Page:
For both Prep and Gen Chem, the exam average of all exams and the final was used for analysis due to variability in how exams were administered and graded. Data for Gen Chem I from Spring through Fall 2015 was used in the following analysis grouping students who took both the Prep and Gen Chem courses, and students who took Prep Chem but not Gen Chem during the period of study. Scores for Gen Chem for Spring 2016 were not available at the time of analysis.

Students were not required to move directly from Prep Chem to Gen Chem the following semester, and reasons for when students would take the subsequent course may vary.  Some students who took Prep Chem during the period of this study may plan to take Gen Chem after Fall 2015; however, only students who took both Prep and Gen Chem during the semesters included in this study are included in the analysis presented in figures 1 and 2. The analysis showed a strong, positive correlation between the Prep and Gen Chem exam averages with r=.66 (p<.001) for students who took Prep Chem in Fall 2014, and r=.7 (p<.001) for students who took Prep Chem in Spring 2015, indicating performance in Prep Chem may be related to subsequent performance in Gen Chem.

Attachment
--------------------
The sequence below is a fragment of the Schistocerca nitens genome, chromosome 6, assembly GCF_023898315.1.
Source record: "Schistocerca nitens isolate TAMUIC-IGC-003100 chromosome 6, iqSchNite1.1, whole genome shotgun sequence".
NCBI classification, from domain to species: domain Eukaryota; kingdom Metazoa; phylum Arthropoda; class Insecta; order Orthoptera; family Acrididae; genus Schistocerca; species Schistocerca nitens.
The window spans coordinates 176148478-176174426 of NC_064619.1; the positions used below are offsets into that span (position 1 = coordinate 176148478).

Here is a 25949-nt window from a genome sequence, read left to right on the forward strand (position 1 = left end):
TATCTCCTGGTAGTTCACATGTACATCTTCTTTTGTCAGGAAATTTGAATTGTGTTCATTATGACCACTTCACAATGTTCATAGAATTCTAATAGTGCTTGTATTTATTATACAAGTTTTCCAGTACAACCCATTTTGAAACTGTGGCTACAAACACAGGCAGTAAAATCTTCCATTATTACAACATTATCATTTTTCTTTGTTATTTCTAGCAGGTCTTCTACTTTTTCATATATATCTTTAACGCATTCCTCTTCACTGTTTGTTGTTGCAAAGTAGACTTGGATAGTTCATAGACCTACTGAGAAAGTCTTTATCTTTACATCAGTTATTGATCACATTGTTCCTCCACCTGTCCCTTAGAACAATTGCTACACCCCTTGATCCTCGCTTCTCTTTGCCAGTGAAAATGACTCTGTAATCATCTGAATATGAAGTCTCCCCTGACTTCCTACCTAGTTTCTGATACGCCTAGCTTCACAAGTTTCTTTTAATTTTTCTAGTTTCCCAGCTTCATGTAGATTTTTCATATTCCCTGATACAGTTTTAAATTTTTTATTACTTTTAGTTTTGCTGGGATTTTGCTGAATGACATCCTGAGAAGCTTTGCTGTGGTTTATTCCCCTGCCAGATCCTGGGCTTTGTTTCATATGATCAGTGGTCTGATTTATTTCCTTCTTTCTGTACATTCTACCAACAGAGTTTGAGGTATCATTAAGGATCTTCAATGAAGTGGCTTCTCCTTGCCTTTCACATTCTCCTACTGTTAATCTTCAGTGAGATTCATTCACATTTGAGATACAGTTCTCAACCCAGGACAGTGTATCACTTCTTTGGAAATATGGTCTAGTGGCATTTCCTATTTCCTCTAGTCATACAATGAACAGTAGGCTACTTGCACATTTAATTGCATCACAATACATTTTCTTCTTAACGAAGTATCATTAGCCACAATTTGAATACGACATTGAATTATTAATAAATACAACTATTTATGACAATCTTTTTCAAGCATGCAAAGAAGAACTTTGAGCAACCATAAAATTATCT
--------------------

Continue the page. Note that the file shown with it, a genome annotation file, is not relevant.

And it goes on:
Additional analysis was done grouping students who took Prep Chem during the first semester of the study (Fall 2014) and completed Gen Chem by Fall 2015. Students were grouped based on their Gen Chem exam average score, with one group having a Gen Chem exam average of less than 70 percent and the second group having an exam average of 70 percent or higher. The data shows that students who had the higher exam averages in Gen Chem had significantly higher Prep Chem Mastering and exam averages (figure 3).